Rage is never pretty – not in you, me, nor in the man in the moon. It has no upside. It produces nothing worth having. It reduces everyone in its environment to a victim. It scares children. There’s nothing redeeming about rage. It causes physiological distress, psychological pain, and accelerates physical exhaustion. It hurts relationships. Rage is always ugly, always destructive.

Rage is never helpful

I’ve witnessed rage erupt in clients during therapy where there’s a sudden burst of rage over a matter that might appear inconsequential to the observer. I’ve seen it while I am engaged in the give and take of life – a woman loses it with her child in public, a man yells uncontrollably in the traffic, a teenager storms off from a parent in the mall.

Regretfully, I’ve felt it in me. Forces collide, my world feels out of control, I resort to blaming others for whatever I perceive as having gone wrong. Something primal snaps. I’m momentarily blind, deaf to reason. Then, I breathe deeply. I hold onto myself. Reason returns. Logic prevails. I get my focus off others. I look at myself. I take responsibility for myself. Do I always catch it? Handle it well? Of course not.

How is a person to handle a moment of rage in a loved one? Keep a level head. Walk away. Try not to react. Don’t personalize it. It’s not about you. You may participate in the precipitating event, but you don’t cause the outburst. In the moment of his or her fury don’t try to reason, negotiate, or restrain.

This too shall pass.

August 8, 2010

Mother-in-law puts her down……

by Rod Smith

My mother-in-law is very subtle in the way she puts me down. I am just not good enough and she lets me know it through looks, gestures, and laced comments. I know you will tell me to talk to her about this face-to-face and not to triangle my husband into it. Well I don’t expect my husband to intervene and I have tried to talk to her and the conversation went nowhere. She was super-nice when we met face-to-face and it was impossible to bring up anything negative. It was as if she fought off what I wanted to say with being overly nice. We are both very strong women. It feels like a competition without anyone knowing what the prize is. My children love her and she is wonderful with them. I only get strong negative feelings about her relationship with the children is when I feel she is putting me down. I am a stay-at-home mother while she has always had a successful career. (Situation synthesized from conversation and used with permission)

Apparently the helpful, positive material between you outweighs the unhelpful. I’d suggest you embrace her and consider the “looks, gestures, and laced comments” a worthy price to pay for a wonderful grandmother’s involvement in your children’s lives.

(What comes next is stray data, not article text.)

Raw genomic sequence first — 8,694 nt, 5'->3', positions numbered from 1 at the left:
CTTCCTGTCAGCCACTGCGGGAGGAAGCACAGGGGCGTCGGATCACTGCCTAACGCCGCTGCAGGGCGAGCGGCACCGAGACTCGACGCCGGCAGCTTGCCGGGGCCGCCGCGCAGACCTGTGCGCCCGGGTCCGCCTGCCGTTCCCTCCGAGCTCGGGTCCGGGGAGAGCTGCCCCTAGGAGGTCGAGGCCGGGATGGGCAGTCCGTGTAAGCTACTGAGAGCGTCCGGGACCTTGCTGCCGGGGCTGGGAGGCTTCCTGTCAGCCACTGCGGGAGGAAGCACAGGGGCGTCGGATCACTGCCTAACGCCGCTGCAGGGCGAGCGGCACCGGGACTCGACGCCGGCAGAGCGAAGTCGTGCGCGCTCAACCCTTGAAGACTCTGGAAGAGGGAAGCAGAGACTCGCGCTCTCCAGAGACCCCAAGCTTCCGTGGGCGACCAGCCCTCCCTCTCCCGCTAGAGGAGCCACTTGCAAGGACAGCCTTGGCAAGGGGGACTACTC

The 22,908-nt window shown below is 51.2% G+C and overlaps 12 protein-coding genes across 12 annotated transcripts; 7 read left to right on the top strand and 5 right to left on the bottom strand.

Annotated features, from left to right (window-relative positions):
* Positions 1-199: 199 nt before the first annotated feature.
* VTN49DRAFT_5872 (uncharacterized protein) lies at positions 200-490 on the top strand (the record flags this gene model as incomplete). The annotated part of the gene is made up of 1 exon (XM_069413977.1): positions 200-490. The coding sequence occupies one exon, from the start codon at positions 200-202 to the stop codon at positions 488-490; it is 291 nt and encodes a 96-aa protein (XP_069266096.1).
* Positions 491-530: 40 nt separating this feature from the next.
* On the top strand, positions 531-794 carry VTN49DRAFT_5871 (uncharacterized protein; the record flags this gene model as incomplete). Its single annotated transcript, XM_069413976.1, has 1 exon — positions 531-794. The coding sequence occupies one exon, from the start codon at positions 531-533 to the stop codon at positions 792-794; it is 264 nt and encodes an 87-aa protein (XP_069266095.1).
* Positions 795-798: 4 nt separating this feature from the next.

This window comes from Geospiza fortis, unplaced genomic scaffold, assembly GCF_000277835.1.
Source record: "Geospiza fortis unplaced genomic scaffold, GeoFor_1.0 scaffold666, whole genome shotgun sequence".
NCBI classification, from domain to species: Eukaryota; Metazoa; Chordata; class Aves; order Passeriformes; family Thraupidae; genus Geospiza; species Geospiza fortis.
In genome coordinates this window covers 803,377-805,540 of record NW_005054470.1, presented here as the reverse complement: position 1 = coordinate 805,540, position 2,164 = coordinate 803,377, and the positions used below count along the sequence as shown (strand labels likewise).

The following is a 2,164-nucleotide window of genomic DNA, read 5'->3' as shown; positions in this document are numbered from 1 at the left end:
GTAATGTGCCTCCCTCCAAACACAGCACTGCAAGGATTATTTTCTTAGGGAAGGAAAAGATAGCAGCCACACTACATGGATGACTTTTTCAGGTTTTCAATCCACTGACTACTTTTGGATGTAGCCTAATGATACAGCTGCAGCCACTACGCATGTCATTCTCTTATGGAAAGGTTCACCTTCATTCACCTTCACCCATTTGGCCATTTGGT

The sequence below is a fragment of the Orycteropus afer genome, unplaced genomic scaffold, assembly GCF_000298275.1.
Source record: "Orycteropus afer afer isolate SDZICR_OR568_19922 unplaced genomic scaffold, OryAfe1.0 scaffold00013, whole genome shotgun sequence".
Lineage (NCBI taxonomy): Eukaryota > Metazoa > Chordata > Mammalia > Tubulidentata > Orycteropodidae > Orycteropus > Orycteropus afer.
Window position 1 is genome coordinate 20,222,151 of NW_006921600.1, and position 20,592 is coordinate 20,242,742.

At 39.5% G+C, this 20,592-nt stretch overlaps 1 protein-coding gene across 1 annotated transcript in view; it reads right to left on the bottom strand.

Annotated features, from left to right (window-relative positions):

July 28, 2010

I am completely invisible to her…..

by Rod Smith

“My husband’s sister treats me like I am completely invisible. When I have requested that we talk about it, my request is refused. My sister-in-law affirmation is not important to me. However what is important is that my husband does not speak up. This concerns and hurts me greatly. We have been married for 19 years. Only in the two years, since my sister-in-law got divorced, has my husband had much to do with her.”

Live fully anyway

Your husband is a wise man if he is opting to keep out of relationship problems that do not involve him. As an adult woman you do not need anyone, not even your husband, to run interference for you. I do not know how you will get the recognition you want, but do not need, from your sister-in-law. Efforts will fail if he tries to clear a path for you to his sister.

Live a full life anyway, despite your invisibility to her. The passive party in any relationship is the one who is in control (leading or determining the outcome) of the relationship.

I think it is your husband’s attention you crave. Address this with him without begging. Get his attention and, for good or for ill, his sister will surely begin to notice you.

July 22, 2010

My grandson breaks things in our home….

by Rod Smith

Fortify your boundaries and stay out of control

Clarify what you expect in your own home

“My grandson (7) has broken numerous electrical and other items whilst visiting at our home. My daughter and son-in-law think it is okay not to offer to compensate or repair the items. When I ask them what they intend to do about my damaged goods they are silent. I believe the father needs to set the example by attempting to repair the items. That way the boy learns by example. He learns that if we break other people’s item, then we are responsible for fixing them or making good.”

1. Supervise the child – this matter is about the adults, not the child. You, the grandparent, are empowered to make his visits a joy.
2. Gather old irons and toasters for the boy to work on while at your home.
3. Get him a set of tools to keep at your home.
4. Sit with the boy and request he teach you how things work as he dismantles used electrical items you have collected and set aside for him.
5. Place his usual targets, your valued items, out of his sight for a short time.
6. Pack everything already broken in a box and ask the family (as a group) what it intends to do to repair the damages.
7. Be prepared for some conflict as you articulate your expectations for what occurs in your home. Your intent appears to include “fixing” something about your son-in-law. Quit it. Focus on creating a fabulous (real, forthright, fun, flexible, and fascinating) experience for your grandchild every time he walks through your door.

November 10, 2009

In-laws spoil my children…

by Rod Smith

“My in-laws spoil my children. The kids don’t close their mouths after talking about something they want and off go grandma and grandpa to buy it. I did not grow up this way and I don’t want it for my children. Please help.” (Email not gender specific)


Timing is everything...

First: Although you have not hinted at the possibility, do not ask your spouse to be the messenger to his or her parents. You are the one feeling and expressing the frustration, and so this is an issue that is yours to directly handle.

Second: Speak up, and do so without alienating your in-laws. This requires great skill, an advanced sense of timing, and a great deal of poise on your part. Choose a time when anxiety is low – a time when you are all feeling good about life and each other.

Third: if you are successful, your in-laws will thank you for your insight and somewhat refrain from excessive shopping. You will need to remind them (playfully) of your chat several times over the course of a year.

Fourth: If you are unsuccessful, everyone will end up on bad terms, your in-laws won’t shop for the children again and your children and spouse will be as frustrated with you as you are with your in-laws.